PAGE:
Brooks Brothers, J. Press, and all the other Ivy League clothiers catered both to men and their sons. It was young men who drove fashion, however, albeit within the confines of correct Eastern Establishment dress. With its emphasis on casualness under the constant shadow of recreation and sporting activities, the WASPy way of dressing confers dignity upon young men and youth upon older men.
And decades after the end of the heyday, it’s clear that the youthful approach won out. The sartorial legacy of the Ivy League Look is not grey sack suits, but what was once a college-boy approach to dressing: tweed jackets, grey flannels, argyle socks and loafers.
The quest for the fountain of youth goes back for centuries, but metaphorically Grant’s character shows us that all we need to do to shed the probity of middle age is cut our hair short and dress a bit more audaciously. Well, that and drive Marily Monroe around in a sports car. — CHRISTIAN CHENSVOLD
Part way through Baz Luhrmann’s adaptation of F. Scott Fitzgerald’s “The Great Gatsby,” the title character has ostentatiously orchestrated his reunion with lost love Daisy at neighbor Nick’s cottage. Gatsby brings over gardening and catering crews to ready the place, then fills the tiny cottage floor to ceiling with flowers.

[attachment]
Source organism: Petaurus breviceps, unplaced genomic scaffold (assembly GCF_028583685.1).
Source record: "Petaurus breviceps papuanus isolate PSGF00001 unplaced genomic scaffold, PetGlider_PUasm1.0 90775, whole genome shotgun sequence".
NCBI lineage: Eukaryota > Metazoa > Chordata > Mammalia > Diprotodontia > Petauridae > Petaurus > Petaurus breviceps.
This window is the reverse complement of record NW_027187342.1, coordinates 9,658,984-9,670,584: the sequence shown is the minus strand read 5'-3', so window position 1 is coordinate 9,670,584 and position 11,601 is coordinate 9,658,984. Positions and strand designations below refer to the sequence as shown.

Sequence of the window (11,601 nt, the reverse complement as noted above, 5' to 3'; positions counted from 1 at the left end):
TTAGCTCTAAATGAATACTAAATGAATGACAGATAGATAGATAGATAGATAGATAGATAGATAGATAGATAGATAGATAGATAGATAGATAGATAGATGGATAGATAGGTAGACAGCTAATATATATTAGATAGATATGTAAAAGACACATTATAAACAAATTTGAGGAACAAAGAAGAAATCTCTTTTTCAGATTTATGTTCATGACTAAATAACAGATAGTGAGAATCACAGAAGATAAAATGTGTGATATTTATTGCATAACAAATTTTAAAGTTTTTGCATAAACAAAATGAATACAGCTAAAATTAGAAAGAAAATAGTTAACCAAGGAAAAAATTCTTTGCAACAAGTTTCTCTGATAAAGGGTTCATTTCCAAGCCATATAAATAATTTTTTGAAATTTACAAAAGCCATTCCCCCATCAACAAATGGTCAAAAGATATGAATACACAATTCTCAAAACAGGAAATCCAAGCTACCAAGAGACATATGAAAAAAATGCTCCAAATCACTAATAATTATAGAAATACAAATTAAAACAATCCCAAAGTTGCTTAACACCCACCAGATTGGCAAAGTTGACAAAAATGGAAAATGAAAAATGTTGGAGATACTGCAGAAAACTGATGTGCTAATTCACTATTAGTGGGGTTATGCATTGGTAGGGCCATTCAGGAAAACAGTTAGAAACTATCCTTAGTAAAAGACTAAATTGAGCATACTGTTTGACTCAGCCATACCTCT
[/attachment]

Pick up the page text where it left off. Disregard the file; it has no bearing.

“Do you think it’s too much?” Gatsby asks.
“I think it’s what you want,” Nick replies.
I’ve no idea if the director considered the lines a self-deprecating in-joke, but it certainly sums up Luhrmann’s all-amps-on-ten approach to filmmaking. And while the director certainly Luhrmannated his source material, neither his over-the-top style nor changes to the text are what leaves one feeling disappointed. No, all the pyrotechnics are fine, it’s the wooden storytelling that had me checking my watch just as the film was reaching its final act. “The Great Gatsby” is long and slow and Luhrmann manages to sap all the drama from the characters and story just when it should all be racing towards its tragic climax.
I haven’t seen too many movies on opening day, and certainly none at 10:30 AM, but I was eager to see the film and share my impressions. Also, the story has been kind of a recurring motif throughout my life. In high school we held a Gatsby party in English class after finishing the book, and I was chosen to portray Tom Buchanan. Not because my classmates thought I had anything in common with the Old Money jerk, I assume, but more likely because I was too popular to play Wilson but not popular enough for Jay or Nick.
Years later I fell in love for the first time at the San Francisco Bay Area’s famous annual “Gatsby Summer Afternoon,” a spectacular event and a pretty damn romantic place for first love. I’ve read the book a number of times, most recently last summer, and enjoyed it more with each reading. And the 1974 Robert Redford version, as Wolfsheim says of Gatsby, is certainly “handsome to look at,” and I’ve watched it many times.